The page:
Wednesday, 30 September 2009

Who do you think you are kidding Mr Brown?

It has been a busy time for our dear Prime Minister, in the last fortnight alone he has attended the G20 summit, spoken out in favour of non-proliferation of nuclear weapons, stated that he wants to reduce the time spent waiting to see a specialist by cancer patients, stated that he wants to increase spending on policing anti-social behaviour, and inspired his party at their annual conference. Isn't that his job? Isn't he supposed to inspire the nation?

Yes he is supposed to inspire us, yes he is supposed to lead us to a better future, yes he is supposed to make things better for Britons in general. But I ask is this all possible? One of the other things Mr Brown did this past fortnight was to propose enshrining the Government's commitment to reduce the deficit and the national debt into law. The national debt currently stands at £804 Billion, which is one third of the entire annual operating budget of the United States. The Government's monthly deficit currently stands at £16 Billion, which amounts to nearly £90 Billion annually.

So isn't reducing that burden a good thing? Yes, it is a good thing but can how does the government plan to increase spending and reduce the deficit at the same time? This can only mean one hikes. But wait a minute, we are heading into an election year, this is a time where all parties at the table traditionally propose tax cuts. Why do they do this? Simple, tax cuts get votes, whichever party proposes the most attractive tax proposal gets the most votes. So what gives? Something has got to!

The British Public is still recovering from one of the widest reaching scandals in political history, they are recovering from the worst economic crisis since The Great Depression, Jobs are few and far between, those that are paying taxes are still struggling to pay the bills and keep roofs over their children's heads, and on top of all that there are threats of strikes from the fire service, the postal workers are already out on strikes, many more are voting on strike action. Now is not a time to be relying on the ignorance of the voting public. It may be that Prime Minister Brown has borrowed his pal George Bush's copy of the Republican party handbook.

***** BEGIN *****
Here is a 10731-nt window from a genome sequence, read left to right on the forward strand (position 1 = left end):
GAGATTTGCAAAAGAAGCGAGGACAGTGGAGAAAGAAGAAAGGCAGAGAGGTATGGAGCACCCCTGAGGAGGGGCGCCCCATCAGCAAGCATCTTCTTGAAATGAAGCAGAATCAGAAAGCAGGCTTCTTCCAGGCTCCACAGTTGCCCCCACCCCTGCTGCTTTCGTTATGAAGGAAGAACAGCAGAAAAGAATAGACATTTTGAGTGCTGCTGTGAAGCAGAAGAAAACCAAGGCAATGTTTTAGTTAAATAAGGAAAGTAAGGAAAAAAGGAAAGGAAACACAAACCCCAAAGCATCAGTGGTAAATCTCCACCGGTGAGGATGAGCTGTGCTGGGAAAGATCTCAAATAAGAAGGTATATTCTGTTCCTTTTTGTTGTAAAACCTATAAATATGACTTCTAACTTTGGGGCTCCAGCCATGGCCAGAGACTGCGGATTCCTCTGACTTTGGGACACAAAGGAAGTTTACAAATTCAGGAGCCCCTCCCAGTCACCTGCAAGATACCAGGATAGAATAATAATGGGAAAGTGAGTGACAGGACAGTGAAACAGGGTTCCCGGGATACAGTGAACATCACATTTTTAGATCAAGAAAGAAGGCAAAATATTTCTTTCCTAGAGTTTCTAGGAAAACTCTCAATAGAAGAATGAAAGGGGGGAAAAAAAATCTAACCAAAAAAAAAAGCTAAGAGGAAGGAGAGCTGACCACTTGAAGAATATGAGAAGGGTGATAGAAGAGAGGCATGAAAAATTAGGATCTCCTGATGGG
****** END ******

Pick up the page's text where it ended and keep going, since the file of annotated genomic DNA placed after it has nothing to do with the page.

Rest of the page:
Self evident by the recent health care debate across the pond, rule number one is "If you can't get votes, LIE LIE LIE". In recent months we saw this mantra in practice with politicians such as Chuck Grassley and even our very own Daniel Hannan MEP wading in on attacking the NHS. They made it appear to the American people that bodies were piling up in the streets of London, which of course they aren't.

So what is the deal? Is Gordon Brown going to propose tax cuts yet again in the coming election year? Or will they propose tax increases to pay for their ambitious spending plan? Then there is the debt reduction plan which is ambitious to say the least and threatens the sovereignty of future parliaments, it enshrines into law the commitment to reduce the debt. There are few Acts of Parliament that limit the powers of future incarnations of Parliament, the most recent being The European Communities Act 1972. This was the act that entered us into the European Union, it states that all UK statutes shall be compatible with EU Law, this means that future parliaments must factor in EU Law when legislating. The fact that the act threatens the doctrine of Parliamentary Sovereignty is not the problem.

So What is? Well the problem is paying for it! If Prime Minister Brown thinks he can achieve all this spending and cut taxes, bring it on! I'm no economist but I say "Who do you think you are kidding Mr Brown?"

Crossposted at Capitol Beat